The Supervisory Commission rejected the complaint on the basis that although the patient's consent should have been requested, implied consent had been given. The commission observed that HIV treatments have improved to the point that with correct and timely treatment, lives can be saved and complications related to the virus avoided. The patient did not demonstrate that he would have opposed the test had he been duly informed; the test did not put his health at risk and he had benefited from the results. As the patient had probably already been HIV positive before the conception of his last child, it was necessary for the entire family to undergo HIV testing and be treated accordingly. The family's behaviour made it impossible to announce the results differently.

The patient appealed(3) and the court observed that according to the Health Act of the Canton of Geneva (interpreted notably with the Code of Ethics of the Swiss Medical Federation related to the duty of information and the Medical-Ethical Guidelines of the Swiss Academy of Medical Sciences in relation to the rights of patients to self-determination), a patient has the right to be informed in an appropriate manner of the purpose of a diagnostic test – including blood tests – which may not be performed without the patient's free and informed consent.(4) HIV blood tests are no exception and it is commonly accepted that a patient has the right to decide whether to be tested.(5)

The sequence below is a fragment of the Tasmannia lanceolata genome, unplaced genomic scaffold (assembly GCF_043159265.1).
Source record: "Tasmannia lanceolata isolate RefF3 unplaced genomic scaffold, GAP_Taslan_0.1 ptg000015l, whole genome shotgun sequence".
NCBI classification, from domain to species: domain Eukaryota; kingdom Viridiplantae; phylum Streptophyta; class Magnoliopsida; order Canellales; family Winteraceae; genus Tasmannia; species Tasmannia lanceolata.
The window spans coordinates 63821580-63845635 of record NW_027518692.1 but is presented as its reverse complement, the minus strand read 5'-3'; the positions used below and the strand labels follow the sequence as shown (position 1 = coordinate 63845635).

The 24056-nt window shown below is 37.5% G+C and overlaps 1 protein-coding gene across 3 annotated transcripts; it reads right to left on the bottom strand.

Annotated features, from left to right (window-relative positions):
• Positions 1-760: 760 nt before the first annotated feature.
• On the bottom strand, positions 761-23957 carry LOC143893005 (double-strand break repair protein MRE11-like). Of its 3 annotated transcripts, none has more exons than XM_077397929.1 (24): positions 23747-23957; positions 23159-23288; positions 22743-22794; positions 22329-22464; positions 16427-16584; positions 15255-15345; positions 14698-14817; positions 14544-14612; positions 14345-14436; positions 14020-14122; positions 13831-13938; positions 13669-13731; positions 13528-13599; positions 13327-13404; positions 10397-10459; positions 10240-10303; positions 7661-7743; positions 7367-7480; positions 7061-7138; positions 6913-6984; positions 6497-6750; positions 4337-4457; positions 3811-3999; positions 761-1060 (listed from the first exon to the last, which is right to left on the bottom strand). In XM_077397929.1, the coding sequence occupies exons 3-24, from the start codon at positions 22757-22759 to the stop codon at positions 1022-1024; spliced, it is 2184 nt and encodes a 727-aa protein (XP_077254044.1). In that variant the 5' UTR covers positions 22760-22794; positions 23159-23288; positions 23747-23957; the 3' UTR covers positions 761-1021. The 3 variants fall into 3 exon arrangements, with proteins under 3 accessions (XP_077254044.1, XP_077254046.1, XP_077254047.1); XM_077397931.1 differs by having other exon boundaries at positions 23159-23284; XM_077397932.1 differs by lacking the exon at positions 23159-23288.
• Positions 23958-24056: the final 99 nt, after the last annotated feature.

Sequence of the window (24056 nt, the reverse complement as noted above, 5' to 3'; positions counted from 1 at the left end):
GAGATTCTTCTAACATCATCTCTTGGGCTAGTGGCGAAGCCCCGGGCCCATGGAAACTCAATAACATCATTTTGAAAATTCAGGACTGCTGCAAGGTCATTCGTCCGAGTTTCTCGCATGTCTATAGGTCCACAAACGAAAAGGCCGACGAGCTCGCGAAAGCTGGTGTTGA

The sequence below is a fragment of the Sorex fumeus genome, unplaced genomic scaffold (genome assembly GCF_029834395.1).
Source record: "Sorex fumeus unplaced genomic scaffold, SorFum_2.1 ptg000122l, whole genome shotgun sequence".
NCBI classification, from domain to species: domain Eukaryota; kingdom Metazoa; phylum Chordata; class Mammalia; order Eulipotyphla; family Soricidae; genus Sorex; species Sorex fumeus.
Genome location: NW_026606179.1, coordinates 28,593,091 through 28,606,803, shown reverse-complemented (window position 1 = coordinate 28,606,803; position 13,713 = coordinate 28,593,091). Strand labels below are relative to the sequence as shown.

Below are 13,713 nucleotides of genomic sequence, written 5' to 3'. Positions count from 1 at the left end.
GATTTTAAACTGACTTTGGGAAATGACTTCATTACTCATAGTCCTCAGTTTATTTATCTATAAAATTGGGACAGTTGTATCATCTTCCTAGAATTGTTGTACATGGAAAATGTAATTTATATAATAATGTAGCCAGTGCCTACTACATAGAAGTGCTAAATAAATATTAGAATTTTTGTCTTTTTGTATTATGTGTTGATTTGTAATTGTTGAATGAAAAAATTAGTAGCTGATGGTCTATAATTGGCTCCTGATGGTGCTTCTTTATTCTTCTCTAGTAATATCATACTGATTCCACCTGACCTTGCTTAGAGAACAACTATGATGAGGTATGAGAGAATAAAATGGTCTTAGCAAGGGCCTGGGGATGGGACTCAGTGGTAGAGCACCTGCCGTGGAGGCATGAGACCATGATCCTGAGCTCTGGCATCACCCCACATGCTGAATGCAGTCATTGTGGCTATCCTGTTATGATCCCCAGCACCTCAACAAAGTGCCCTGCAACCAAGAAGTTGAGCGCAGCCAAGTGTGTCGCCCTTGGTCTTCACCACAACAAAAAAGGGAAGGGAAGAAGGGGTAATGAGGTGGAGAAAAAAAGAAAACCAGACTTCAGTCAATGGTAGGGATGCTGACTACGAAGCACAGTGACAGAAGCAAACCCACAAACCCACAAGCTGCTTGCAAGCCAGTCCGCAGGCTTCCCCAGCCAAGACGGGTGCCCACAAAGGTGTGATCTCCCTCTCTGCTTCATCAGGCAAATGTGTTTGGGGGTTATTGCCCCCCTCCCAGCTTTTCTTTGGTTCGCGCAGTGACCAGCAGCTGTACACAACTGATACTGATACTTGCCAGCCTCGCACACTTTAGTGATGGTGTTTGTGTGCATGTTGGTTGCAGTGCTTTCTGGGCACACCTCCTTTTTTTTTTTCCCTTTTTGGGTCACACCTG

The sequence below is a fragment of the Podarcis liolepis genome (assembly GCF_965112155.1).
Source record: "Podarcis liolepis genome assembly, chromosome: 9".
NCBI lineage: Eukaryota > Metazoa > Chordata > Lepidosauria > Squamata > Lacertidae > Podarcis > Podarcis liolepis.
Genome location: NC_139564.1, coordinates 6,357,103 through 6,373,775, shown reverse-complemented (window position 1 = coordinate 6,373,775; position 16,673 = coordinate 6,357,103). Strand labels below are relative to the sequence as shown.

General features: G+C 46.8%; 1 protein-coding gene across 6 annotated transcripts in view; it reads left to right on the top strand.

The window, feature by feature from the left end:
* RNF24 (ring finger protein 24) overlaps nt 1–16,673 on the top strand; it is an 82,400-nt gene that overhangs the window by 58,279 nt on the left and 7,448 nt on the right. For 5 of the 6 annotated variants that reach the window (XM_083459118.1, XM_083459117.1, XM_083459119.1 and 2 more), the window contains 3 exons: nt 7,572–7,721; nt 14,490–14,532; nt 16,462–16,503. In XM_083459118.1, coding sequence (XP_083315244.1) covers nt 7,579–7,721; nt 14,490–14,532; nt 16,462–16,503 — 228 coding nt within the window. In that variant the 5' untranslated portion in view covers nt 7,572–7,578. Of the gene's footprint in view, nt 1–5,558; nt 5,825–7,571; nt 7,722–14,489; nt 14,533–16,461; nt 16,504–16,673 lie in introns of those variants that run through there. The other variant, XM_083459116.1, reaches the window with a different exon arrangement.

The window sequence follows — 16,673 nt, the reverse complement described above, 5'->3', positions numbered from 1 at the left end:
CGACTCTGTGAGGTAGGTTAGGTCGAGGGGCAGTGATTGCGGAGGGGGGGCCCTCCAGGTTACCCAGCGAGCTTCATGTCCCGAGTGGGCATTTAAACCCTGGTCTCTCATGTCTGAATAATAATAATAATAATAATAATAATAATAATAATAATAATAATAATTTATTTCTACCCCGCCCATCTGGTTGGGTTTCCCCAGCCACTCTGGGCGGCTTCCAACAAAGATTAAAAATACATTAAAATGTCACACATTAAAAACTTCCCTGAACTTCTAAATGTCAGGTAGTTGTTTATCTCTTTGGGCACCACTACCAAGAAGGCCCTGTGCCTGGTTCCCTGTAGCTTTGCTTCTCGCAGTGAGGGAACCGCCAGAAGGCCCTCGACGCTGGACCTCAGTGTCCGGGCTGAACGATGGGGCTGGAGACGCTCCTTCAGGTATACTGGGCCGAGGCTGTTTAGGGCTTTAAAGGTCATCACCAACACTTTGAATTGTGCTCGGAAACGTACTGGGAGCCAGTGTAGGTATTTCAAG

Implied consent must remain the exception. If a patient is capable of judgement and there is no emergency (eg, imminent surgery), a physician may not bypass the patient's right to make his or her own health decisions after a personal balance of interests. This is true even if the patient ultimately benefits from the diagnosis and if the physician acts in the patient's best interest.

Diagnosis announcement

The court reminded the physician and the Supervisory Commission that telephone announcements do not comply entirely with Article 10 of the Code of Ethics of the Swiss Medical Federation. Although sometimes justified and accepted (eg, if the patient deliberately consults an anonymous HIV detection centre),(6) the case at hand does not fall in this category. The patient was not informed or prepared for such a diagnosis, and he learned concurrently that he had been tested for the HIV virus and had tested positive. As the patient had been HIV positive for the past 10 years, the physician could have waited.

Emergencies and third-party protection